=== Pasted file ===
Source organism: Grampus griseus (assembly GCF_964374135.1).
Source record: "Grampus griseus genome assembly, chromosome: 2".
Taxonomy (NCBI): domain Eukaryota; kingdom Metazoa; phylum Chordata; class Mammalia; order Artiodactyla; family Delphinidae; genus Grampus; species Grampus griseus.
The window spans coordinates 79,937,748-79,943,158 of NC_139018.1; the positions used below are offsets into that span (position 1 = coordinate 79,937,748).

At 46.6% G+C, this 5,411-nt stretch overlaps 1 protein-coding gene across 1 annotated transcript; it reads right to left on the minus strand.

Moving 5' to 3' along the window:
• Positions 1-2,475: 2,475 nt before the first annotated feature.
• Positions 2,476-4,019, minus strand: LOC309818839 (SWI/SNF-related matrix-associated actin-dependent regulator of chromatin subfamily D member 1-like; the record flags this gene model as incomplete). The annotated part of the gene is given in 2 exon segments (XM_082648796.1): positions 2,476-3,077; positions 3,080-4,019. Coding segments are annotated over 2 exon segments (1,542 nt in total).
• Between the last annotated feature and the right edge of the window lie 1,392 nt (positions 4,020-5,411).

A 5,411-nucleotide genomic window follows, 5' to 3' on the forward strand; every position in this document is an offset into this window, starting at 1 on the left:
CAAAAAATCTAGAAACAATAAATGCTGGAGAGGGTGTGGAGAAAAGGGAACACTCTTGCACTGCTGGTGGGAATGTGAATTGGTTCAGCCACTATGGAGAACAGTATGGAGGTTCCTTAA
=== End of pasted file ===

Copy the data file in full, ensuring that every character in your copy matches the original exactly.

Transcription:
Source organism: Grampus griseus (assembly GCF_964374135.1).
Source record: "Grampus griseus genome assembly, chromosome: 2".
Taxonomy (NCBI): domain Eukaryota; kingdom Metazoa; phylum Chordata; class Mammalia; order Artiodactyla; family Delphinidae; genus Grampus; species Grampus griseus.
The window spans coordinates 79,937,748-79,943,158 of NC_139018.1; the positions used below are offsets into that span (position 1 = coordinate 79,937,748).

At 46.6% G+C, this 5,411-nt stretch overlaps 1 protein-coding gene across 1 annotated transcript; it reads right to left on the minus strand.

Moving 5' to 3' along the window:
• Positions 1-2,475: 2,475 nt before the first annotated feature.
• Positions 2,476-4,019, minus strand: LOC309818839 (SWI/SNF-related matrix-associated actin-dependent regulator of chromatin subfamily D member 1-like; the record flags this gene model as incomplete). The annotated part of the gene is given in 2 exon segments (XM_082648796.1): positions 2,476-3,077; positions 3,080-4,019. Coding segments are annotated over 2 exon segments (1,542 nt in total).
• Between the last annotated feature and the right edge of the window lie 1,392 nt (positions 4,020-5,411).

A 5,411-nucleotide genomic window follows, 5' to 3' on the forward strand; every position in this document is an offset into this window, starting at 1 on the left:
CAAAAAATCTAGAAACAATAAATGCTGGAGAGGGTGTGGAGAAAAGGGAACACTCTTGCACTGCTGGTGGGAATGTGAATTGGTTCAGCCACTATGGAGAACAGTATGGAGGTTCCTTAA